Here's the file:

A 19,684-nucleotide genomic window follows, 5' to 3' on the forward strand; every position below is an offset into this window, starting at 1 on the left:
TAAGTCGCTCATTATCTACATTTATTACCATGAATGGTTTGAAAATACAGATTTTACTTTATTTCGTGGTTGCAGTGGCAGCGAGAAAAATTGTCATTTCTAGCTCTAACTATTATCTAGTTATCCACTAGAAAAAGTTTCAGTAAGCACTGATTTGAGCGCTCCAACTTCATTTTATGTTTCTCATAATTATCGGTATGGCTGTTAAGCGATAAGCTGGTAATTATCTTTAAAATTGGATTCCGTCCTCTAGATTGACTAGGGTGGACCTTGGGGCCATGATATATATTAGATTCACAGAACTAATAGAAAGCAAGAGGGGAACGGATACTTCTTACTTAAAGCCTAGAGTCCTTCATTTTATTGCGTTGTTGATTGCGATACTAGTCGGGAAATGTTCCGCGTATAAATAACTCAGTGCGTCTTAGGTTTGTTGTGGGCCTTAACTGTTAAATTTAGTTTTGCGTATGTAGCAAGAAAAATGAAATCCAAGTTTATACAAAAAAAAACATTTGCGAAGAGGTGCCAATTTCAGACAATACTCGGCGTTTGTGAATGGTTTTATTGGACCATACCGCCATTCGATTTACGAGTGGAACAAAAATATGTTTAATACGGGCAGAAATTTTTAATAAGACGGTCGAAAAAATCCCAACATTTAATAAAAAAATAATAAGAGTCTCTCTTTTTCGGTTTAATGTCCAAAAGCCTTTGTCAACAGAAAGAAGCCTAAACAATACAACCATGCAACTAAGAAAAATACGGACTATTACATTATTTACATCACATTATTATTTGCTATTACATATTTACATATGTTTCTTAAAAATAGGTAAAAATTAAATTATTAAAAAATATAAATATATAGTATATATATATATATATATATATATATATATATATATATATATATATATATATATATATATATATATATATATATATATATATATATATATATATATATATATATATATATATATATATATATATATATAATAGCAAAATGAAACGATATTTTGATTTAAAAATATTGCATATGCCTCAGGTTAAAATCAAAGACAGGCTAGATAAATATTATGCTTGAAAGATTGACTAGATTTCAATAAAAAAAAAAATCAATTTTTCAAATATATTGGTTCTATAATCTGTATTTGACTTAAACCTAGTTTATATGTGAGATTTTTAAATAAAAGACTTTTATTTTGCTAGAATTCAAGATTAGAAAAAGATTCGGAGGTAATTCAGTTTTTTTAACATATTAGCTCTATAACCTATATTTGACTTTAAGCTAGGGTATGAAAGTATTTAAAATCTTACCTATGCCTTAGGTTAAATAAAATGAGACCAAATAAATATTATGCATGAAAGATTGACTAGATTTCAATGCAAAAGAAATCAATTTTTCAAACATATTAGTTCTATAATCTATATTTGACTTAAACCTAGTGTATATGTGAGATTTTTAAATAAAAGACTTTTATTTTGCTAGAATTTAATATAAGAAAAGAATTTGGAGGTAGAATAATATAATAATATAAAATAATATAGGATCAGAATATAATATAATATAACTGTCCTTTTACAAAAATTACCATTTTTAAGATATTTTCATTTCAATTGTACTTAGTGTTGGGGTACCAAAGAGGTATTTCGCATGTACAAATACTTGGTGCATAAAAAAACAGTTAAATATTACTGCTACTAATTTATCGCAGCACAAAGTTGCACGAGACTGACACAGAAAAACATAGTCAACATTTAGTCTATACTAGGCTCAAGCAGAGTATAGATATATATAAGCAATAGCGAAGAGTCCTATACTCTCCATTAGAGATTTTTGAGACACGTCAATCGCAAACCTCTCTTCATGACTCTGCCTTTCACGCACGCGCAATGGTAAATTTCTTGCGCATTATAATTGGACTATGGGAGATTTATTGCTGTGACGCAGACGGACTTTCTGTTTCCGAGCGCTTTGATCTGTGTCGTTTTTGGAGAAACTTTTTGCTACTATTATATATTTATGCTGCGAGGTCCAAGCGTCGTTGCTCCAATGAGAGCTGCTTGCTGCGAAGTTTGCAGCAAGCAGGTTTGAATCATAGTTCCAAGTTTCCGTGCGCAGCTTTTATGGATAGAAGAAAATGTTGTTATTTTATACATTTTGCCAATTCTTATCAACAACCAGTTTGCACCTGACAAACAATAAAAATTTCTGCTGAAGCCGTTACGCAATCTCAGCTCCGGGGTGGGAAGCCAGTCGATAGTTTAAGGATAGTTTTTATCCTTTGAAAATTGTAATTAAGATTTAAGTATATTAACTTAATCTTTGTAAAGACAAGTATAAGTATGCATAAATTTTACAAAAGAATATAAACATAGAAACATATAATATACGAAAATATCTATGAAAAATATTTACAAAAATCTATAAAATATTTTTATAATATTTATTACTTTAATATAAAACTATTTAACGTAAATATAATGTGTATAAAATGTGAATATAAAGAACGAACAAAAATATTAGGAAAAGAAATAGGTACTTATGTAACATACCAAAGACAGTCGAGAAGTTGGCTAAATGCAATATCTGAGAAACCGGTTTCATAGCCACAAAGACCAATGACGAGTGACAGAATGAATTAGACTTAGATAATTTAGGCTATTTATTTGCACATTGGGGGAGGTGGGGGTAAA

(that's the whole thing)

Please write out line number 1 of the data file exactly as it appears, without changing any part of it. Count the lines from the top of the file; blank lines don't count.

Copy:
A 19,684-nucleotide genomic window follows, 5' to 3' on the forward strand; every position below is an offset into this window, starting at 1 on the left: